What's the Overlap Between Stress and Parkinson's Disease?
The Impacts of Stress on Parkinson's Disease
Facing the daily struggle of Parkinson's disease can not only cause numerous issues within one's life, but impact day-to-day activities at any given stage. Although there is no clear solution for stress that can coincide with Parkinson's, individuals who feel the effects of this overlap may find it confusing as to where to begin when it comes to removing stressful aspects of their lives. Stress and its evolution over time can lead to worsening conditions and symptoms for those with Parkinson's disease. Parkinson's is far more than just “brain damage,” as some may think of it. Stressful situations can lead to increased nervous system interactions and activity. Although taking care of symptoms related to stress is important for overall health, it is possible to be too alert in this matter as time passes. Various anxieties, obsessive compulsive disorders, behavioral changes, depression, and more have been seen in those who hold themselves to different standards or who over-diagnose themselves. With such an impact on an individual's life, finding the strength to overcome these issues more often than not requires medical treatment. It is important for those facing the burden of Parkinson's disease to understand that stress can only amplify the side effects of this condition and so must be dealt with as soon as possible.
Facing Parkinson’s disease on a daily basis is not an easy job. It can lead to multiple issues in an individual’s life and cause difficulties when trying to carry out day-to-day activities at any given stage. Currently, there is no “cure” for stress, which is said to be linked to Parkinson’s. But those who experience the overlap of these two conditions may be uncertain about how to go about removing stressful influences from their lives. Over time, the build-up of stress can lead to the worsening of symptoms as well as an early progression of the disease. This disease is not simply brain damage, as stressful conditions can lead to an increase in the interactions and activity of the nervous system. Stress is a major issue for many people around the globe, so it is important for those with Parkinson’s disease to understand what stress can do to their bodies, given their situation, and how to overcome this overlap. Some of the symptoms related to stress are an inability to eat or a tendency to overeat, low self-esteem, anxiety attacks, constant worry, low energy, difficulty breathing, a weakened immune system, changes in skin, and nervous behaviors. In such cases, it is important to know when to seek medical help to manage this stress.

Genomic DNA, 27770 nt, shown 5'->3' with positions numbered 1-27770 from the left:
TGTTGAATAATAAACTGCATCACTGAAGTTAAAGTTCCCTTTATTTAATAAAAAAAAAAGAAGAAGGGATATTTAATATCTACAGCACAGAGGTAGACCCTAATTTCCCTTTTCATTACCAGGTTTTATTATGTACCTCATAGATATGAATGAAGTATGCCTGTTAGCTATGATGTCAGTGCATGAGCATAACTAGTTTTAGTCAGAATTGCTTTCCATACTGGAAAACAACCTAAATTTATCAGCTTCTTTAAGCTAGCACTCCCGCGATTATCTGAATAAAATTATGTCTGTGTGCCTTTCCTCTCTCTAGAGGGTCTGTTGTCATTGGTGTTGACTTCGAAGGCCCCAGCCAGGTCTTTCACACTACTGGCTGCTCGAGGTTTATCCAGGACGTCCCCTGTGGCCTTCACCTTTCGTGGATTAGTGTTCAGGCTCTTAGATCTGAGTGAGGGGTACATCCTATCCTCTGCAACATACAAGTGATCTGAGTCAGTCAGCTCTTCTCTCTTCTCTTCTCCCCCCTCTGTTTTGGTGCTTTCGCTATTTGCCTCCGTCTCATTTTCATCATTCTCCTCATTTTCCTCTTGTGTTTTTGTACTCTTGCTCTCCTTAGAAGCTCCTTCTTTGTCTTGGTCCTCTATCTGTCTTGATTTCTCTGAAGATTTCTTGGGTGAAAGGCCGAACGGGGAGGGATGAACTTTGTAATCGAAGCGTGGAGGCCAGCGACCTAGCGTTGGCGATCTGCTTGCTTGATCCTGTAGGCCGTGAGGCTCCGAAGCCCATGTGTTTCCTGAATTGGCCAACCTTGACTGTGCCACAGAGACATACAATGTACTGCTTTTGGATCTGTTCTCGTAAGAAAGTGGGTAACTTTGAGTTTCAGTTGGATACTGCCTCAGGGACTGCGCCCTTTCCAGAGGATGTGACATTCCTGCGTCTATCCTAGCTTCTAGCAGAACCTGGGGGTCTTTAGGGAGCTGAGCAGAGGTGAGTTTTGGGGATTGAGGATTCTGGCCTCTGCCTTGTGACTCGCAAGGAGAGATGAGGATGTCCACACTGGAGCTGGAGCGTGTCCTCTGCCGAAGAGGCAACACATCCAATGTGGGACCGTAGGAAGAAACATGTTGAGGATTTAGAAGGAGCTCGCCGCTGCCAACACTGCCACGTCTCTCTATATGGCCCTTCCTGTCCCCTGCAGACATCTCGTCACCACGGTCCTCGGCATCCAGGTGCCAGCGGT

One of the many steps in dealing with stress is to understand the issues that could arise from Parkinson’s disease. An individual should thus make sure to keep their mind as healthy as possible. The individual can also seek counselling sessions or behavioral therapy to learn how to manage their emotions. Try to surround yourself with positive people who can provide ample support and be with you during trying circumstances. In times of stress, you can reach out to a family member or a trusted friend who can provide solace and to whom you can speak your heart. There have been breakthroughs in this field allowing doctors to be able to identify pertinent symptoms, which could improve the quality of life for affected individuals. There are multiple non-drug therapy options available as well. Although it may take several weeks for certain medications to work on the body, this option can be beneficial for many individuals.
If you think stress is increasing your pain and negatively impacting your overall health, try to find ways to manage it since, during the early days of Parkinson’s, stress can make a person feel ill and lead to panic or anxiety attacks. As the disease progresses, stress tends to become more apparent. Any kind of additional stress will likely worsen the disease’s symptoms as well as quicken its progression, so be sure to seek timely help before it becomes too late to deal with the disease.